If you currently have some free time on your hands, take this as an opportunity to do some maintenance on your own boat. All our boats require some TLC, and if you are ready to get your hands dirty here are some tips and what we were up to!

While sailing you’ll always come up with new solutions, fixes and ideas to optimize your day at sea, and Dovecote has always undergone proper and regular maintenance to ensure she is always at peak performance for our students.

This year we got her up on the hard in December, and our main focus is on her engine: a 54 HP diesel Yanmar. A quick break down is that it’s a 4 cylinder, 8 valve, 4 stroke engine with a direct shaft, aided by a Kanzaki gearbox, with more on that further down.

We cannot stress the importance of thorough engine maintenance as it is a huge element of health and safety while out at sea and trust us, you never want an engine failure out there.

Some things are easy, your regular small fixes which you can all do. Like when you check and change the oil of your car, be sure to use the same habit on your boat’s engine.

The impeller

We recommended to always change the impeller and keeping a spare on board. This 15-minute task is easy to memorize, and you should always keep a good toolbox on board to go through this little fix.

In short, the impeller pumps in cold water to cool down your engine. This tiny but mighty piece is a vital part of your engine as overheating can cause severe damage to your inboard or outboard motors. Inspect this part regularly to check for worn-out vanes or general wear or cracks which may occur as you run your engine.

Other things to keep an eye out on are your timing belts and alternator belts. With the right tools, these are cheap, and easy to fix, meaning no excuses! You might hear a whistling sound as they wear, and just as you do so, get ready to have it changed… but if you do not hear that sound, a quick visual inspection for cracks and worn teeth does the trick too.

Dovecote’s beating heart

From minor fixes to major changes

Dovecote this December underwent some major work with two full overhauls complete. We overhauled the gearbox and can’t wait to see the effects of that and while doing that job also overhauled the engine manifold.

We dismantled the entire gearbox and inspqected each part, cog, gasket or nut for damage. When doing so we also inspected the housing to check for cracks or dents or other unwanted signs of wear and tear. We checked each cog in detail to ensure they will function as if one fails it can lead to a very costly gearbox breakdown.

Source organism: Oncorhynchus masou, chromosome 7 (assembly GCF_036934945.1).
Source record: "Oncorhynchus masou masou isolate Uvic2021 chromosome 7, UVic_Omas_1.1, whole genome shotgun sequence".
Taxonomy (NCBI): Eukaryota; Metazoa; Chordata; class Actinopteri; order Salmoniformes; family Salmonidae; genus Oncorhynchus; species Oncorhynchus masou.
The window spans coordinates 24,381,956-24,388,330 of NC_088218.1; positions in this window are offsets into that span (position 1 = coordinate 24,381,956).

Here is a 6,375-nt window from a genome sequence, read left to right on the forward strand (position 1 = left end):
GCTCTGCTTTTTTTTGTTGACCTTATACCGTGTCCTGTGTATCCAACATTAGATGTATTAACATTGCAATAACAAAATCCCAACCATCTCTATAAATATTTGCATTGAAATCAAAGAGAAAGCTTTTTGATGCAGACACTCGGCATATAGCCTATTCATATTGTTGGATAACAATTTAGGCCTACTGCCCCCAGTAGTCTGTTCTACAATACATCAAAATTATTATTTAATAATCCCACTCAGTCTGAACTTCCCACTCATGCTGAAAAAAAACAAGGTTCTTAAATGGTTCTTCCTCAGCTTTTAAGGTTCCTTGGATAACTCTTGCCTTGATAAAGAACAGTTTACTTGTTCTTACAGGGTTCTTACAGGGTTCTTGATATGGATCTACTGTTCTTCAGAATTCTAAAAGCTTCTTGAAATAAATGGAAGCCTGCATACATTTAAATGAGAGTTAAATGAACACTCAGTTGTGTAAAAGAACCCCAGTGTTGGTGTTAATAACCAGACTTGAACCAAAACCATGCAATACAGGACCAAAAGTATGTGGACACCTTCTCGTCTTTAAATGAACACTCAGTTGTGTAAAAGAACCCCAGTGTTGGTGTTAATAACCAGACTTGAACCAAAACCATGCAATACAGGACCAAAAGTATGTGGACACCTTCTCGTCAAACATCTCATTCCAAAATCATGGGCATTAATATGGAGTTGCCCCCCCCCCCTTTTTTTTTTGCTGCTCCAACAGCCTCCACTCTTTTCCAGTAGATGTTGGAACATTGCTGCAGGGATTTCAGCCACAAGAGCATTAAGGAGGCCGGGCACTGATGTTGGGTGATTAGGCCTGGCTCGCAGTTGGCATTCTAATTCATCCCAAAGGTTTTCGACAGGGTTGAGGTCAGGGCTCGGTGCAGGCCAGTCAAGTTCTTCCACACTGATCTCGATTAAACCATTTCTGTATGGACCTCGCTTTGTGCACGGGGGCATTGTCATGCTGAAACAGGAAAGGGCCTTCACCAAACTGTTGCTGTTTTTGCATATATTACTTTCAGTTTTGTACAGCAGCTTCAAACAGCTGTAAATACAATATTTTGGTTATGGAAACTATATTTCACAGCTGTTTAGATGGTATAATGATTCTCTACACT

While getting greasy we also serviced the injectors to ensure she fires up when needed. Fuel Injectors can become jammed or gummed up, especially if low-grade fuel is being used. This can be catastrophic to your engine as it will not be able to deliver fuel to the required zones. You should change these depending on how many miles your engine has run, so check your own instructor’s manual and follow it properly… as the last thing you want is for your injector to fail or to be sending less fuel to the engine.

Time to clean the injectors

With Dovecote laid up on the hard it was also time to sander her hull down and give her a fresh coat of anti-fouling, a process we will detail in a separate blog post.

 

Packing your toolbox

While stocking your boat ensure you have a fully equipped toolbox for you to be able to do the odd jobs while out at sea, or for you to be able to deal with emergencies. Quick fixes are a regular part of boating, so never be stuck short of tools. Here are the essentials you will need to pack.

  1. Pliers
  2. Duct tape
  3. Screwdriver, and bits
  4. A set of wrenches, ensuring they fit your engine’s nuts and bolts
  5. Good cable ties
  6. Flashlight or marine light
  7. Spark plugs
  8. Impeller
  9. Scissors
  10. Socket set
  11. Extra drain plugs
  12. A Multi-tool
  13. A sharp knife and a blade

Where necessary, keep spares handy, and lots of spare batteries for your torch. We have also seen chargeable torches which use USB connectors, and these can be handy! If you are using your tools near the sea, you can also tie a floaty key chain to them so that not all is lost if your hand slips.

We also store a lot of extra ropes, as you simply never know! Yours might tear at the wrong moment, or you might need to tow a fellow sailor back to shore. Inspect the ropes regularly, and stow them away nicely, to save time when in an emergency.